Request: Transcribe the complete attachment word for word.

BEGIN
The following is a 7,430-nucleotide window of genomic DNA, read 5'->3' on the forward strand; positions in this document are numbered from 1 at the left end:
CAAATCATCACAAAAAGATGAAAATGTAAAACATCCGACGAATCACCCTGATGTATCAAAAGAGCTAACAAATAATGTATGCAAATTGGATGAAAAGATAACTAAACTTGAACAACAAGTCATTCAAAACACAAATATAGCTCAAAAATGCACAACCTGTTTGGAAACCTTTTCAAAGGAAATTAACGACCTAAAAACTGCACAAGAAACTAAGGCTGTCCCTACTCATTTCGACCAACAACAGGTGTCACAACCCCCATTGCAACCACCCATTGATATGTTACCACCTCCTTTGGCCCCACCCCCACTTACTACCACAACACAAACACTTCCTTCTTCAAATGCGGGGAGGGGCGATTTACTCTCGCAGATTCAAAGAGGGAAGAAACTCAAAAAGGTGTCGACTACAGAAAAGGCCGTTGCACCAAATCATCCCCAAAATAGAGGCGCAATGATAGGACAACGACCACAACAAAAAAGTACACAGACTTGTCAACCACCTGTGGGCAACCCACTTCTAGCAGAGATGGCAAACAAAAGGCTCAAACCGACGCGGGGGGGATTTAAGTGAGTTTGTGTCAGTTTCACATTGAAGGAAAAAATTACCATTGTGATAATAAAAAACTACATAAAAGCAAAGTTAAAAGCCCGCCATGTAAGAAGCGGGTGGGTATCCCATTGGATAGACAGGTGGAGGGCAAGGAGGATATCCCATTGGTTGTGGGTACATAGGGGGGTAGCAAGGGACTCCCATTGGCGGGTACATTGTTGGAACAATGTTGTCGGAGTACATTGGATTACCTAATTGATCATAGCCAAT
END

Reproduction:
The following is a 7,430-nucleotide window of genomic DNA, read 5'->3' on the forward strand; positions in this document are numbered from 1 at the left end:
CAAATCATCACAAAAAGATGAAAATGTAAAACATCCGACGAATCACCCTGATGTATCAAAAGAGCTAACAAATAATGTATGCAAATTGGATGAAAAGATAACTAAACTTGAACAACAAGTCATTCAAAACACAAATATAGCTCAAAAATGCACAACCTGTTTGGAAACCTTTTCAAAGGAAATTAACGACCTAAAAACTGCACAAGAAACTAAGGCTGTCCCTACTCATTTCGACCAACAACAGGTGTCACAACCCCCATTGCAACCACCCATTGATATGTTACCACCTCCTTTGGCCCCACCCCCACTTACTACCACAACACAAACACTTCCTTCTTCAAATGCGGGGAGGGGCGATTTACTCTCGCAGATTCAAAGAGGGAAGAAACTCAAAAAGGTGTCGACTACAGAAAAGGCCGTTGCACCAAATCATCCCCAAAATAGAGGCGCAATGATAGGACAACGACCACAACAAAAAAGTACACAGACTTGTCAACCACCTGTGGGCAACCCACTTCTAGCAGAGATGGCAAACAAAAGGCTCAAACCGACGCGGGGGGGATTTAAGTGAGTTTGTGTCAGTTTCACATTGAAGGAAAAAATTACCATTGTGATAATAAAAAACTACATAAAAGCAAAGTTAAAAGCCCGCCATGTAAGAAGCGGGTGGGTATCCCATTGGATAGACAGGTGGAGGGCAAGGAGGATATCCCATTGGTTGTGGGTACATAGGGGGGTAGCAAGGGACTCCCATTGGCGGGTACATTGTTGGAACAATGTTGTCGGAGTACATTGGATTACCTAATTGATCATAGCCAAT